‘The Counselor’ Review
It is not often that one sees a legendary director, and a Pulitzer Prize winning author team up for a motion picture project. Such is the case for the thriller “The Counselor.” Ridley Scott, director of the successful 2007 thriller “American Gangster,” brings forth his unique style of film making and teams it with the majestic words and talents of Cormac McCarthy, author of “The Road” and “No Country For Old Men.” Together these two men, along with a star-studded cast, tell a story of deception, evil and unforgiving grief.
The movie’s storyline focuses on a man who goes simply by the name, Counselor, played by Michael Fassbender. This respected lawyer seems to have his life in order, and that’s what he tells his fiancé Laura, who is played by the sensual Penelope Cruz. However, Counselor finds himself in unexpected trouble when an untimely alliance with a troubled drug dealer goes sideways. The Counselor tries to find any way out of his sticky situation, but all attempts to remedy his situation and save those close to him falter at every turn.
The drug dealer Counselor tangles himself up in goes by the name of Reiner, and while Javier Bardem holds his own as this character in his own unique way, it’s his characters partner that steals the show. Cameron Diaz deserves the most praise for playing Malkina, a sassy, sexy and seductively intelligent minx. The vivaciousness of Diaz brings life to even the dullest of scenes.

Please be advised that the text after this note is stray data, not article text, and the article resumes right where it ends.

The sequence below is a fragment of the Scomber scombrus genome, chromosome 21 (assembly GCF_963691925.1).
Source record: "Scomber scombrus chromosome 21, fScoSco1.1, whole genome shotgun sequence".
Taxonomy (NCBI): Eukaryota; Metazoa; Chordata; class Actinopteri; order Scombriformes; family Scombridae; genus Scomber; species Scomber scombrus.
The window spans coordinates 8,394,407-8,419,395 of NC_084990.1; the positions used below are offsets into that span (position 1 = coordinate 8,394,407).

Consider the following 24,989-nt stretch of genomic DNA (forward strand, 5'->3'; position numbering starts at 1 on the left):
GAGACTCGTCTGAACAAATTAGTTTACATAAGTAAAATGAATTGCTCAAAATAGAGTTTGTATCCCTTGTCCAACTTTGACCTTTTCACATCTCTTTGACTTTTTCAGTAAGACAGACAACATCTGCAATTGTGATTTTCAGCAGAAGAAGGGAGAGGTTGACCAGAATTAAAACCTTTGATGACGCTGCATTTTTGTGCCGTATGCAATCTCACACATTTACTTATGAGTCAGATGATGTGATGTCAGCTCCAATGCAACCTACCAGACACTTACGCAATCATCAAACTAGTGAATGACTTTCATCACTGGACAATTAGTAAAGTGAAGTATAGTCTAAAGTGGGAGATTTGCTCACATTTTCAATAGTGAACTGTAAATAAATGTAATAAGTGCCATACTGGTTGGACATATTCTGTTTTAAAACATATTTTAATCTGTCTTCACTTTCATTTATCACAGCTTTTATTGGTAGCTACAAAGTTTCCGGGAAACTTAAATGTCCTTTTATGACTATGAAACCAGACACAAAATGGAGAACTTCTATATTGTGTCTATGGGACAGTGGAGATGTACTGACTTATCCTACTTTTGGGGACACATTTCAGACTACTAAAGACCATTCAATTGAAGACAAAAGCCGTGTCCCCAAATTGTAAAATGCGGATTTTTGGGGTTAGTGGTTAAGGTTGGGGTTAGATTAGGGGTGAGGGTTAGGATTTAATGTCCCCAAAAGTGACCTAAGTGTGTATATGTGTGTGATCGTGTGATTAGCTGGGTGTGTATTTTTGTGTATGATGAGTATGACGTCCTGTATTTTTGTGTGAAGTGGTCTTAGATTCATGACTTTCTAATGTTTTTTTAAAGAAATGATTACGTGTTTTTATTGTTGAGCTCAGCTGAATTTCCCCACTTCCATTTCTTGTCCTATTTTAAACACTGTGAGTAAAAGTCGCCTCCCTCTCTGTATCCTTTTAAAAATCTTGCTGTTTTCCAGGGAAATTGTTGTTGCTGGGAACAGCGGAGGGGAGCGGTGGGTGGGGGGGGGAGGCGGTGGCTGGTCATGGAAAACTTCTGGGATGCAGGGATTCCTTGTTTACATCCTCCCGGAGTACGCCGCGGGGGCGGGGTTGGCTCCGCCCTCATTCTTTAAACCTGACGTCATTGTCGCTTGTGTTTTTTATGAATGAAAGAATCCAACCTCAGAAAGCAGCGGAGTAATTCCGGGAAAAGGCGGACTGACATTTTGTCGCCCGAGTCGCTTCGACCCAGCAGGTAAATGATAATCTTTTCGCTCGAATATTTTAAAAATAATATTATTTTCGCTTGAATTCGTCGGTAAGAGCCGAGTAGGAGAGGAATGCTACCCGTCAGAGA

“The Counselor” glistens with star talent, highlighted by Fassbender, Bardem, Diaz and even Brad Pitt. McCarthy uses each of the stars charisma to perfection in his script, but while the characters thrive, the storyline falters. “The Counselor” relies far too much on each actor’s talents instead of focusing on a logical narrative. With that being said, the end of McCarthy’s uneven screenplay does tie its loose ends in an extremely entertaining and violent way; the finale of “The Counselor” will force the audience to think, and not all may enjoy that.
The most memorable scene from “The Counselor” comes near the film’s conclusion, when Counselor is consulting with a drug kingpin. The conversation between the two characters illustrates the skills of both McCarthy and Scott. From the directing point of view, the shots used to capture the distressed state of the once reputable lawyer are simple yet profound. Scott doesn’t try to push the limits, instead he lets Fassbender act. Sometimes it is best to do simple things, it can lead to the grandest effect. Then comes McCarthy’s writing; it’s deep, profound and depressingly philosophical. Never has a kingpin explaining the depths and worthlessness of grief been so insightful.
“The Counselor” is a film that has enormous potential, but due to many accumulative small road bumps, it becomes an uneven and frequently confusing mess. There are times when the action and dialogue are irresistibly appetizing, but boring and unnecessary points often mirror and sometimes outweigh the positive moments. “The Counselor” will entertain those who are willing to pay attention to details and appreciate the depths of effective acting, but anyone looking for an easy to understand and shallow thriller will find themselves looking for an exit.
Stanko Rating: B-